A feature that I like a lot and could easily be lost in the shuffle due to there being so many other powerful features in this program is that one has the ability to work in multiple layers when creating the map. These layers can then be merged, if desires, or left as they are and saved as a Photoshop psd file. When brought into Photoshop, finishing touches can be made and then the layers merged to form the 3D object's skin.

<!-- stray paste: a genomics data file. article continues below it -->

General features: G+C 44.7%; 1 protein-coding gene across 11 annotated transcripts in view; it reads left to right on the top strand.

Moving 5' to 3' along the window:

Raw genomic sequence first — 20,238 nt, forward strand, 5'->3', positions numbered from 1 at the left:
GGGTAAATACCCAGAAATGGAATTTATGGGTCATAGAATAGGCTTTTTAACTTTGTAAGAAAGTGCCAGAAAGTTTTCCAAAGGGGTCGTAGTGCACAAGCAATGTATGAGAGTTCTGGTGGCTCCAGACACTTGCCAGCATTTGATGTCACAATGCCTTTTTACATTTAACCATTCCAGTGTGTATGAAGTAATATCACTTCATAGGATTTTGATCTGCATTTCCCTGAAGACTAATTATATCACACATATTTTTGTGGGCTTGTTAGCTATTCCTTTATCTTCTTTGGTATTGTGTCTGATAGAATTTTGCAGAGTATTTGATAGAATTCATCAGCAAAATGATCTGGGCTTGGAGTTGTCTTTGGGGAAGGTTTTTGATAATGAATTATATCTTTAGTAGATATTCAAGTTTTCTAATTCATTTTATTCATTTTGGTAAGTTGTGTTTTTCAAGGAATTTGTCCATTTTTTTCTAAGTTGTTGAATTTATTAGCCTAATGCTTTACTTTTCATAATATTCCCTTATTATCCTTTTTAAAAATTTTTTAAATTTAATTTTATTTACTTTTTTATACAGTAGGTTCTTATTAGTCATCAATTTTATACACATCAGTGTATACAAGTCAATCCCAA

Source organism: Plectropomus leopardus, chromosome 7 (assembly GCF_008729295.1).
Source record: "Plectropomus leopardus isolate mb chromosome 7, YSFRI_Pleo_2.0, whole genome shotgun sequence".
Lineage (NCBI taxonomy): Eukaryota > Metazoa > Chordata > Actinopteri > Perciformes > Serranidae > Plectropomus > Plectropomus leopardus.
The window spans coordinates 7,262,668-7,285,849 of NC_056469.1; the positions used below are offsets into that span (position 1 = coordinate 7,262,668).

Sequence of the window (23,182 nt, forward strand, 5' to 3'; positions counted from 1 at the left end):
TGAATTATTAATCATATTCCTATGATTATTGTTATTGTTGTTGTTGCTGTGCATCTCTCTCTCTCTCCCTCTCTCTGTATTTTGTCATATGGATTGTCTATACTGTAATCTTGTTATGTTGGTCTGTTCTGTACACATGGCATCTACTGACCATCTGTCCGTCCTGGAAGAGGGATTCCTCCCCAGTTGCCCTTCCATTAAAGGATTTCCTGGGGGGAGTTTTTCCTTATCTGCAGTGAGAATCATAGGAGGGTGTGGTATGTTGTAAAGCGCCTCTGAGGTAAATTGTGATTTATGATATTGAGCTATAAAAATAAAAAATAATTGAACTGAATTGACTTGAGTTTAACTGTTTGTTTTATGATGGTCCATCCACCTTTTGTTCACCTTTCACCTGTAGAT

Before I decided to review the program, I read reviews about it on the web. Almost all that I saw stated how easy a program it was to learn. While this is not a fault of the program, I beg to differ with that opinion. Very possibly for an experienced creator of 3D material, it is. But for someone who does not specialize in 3D programs, I believe it is not. However, with perseverence, these problems can be overcome. With some hard work, I was able to feel comfortable with the basics of the program and get the results I desired initially. Like any other program that has many facets, one must build up one's knowledge. As I stated in the beginning of this review, I am reviewing it from the perspective of a user who does not specialize in the creation of 3D objects. Working creatively in 3D is an art unto itself.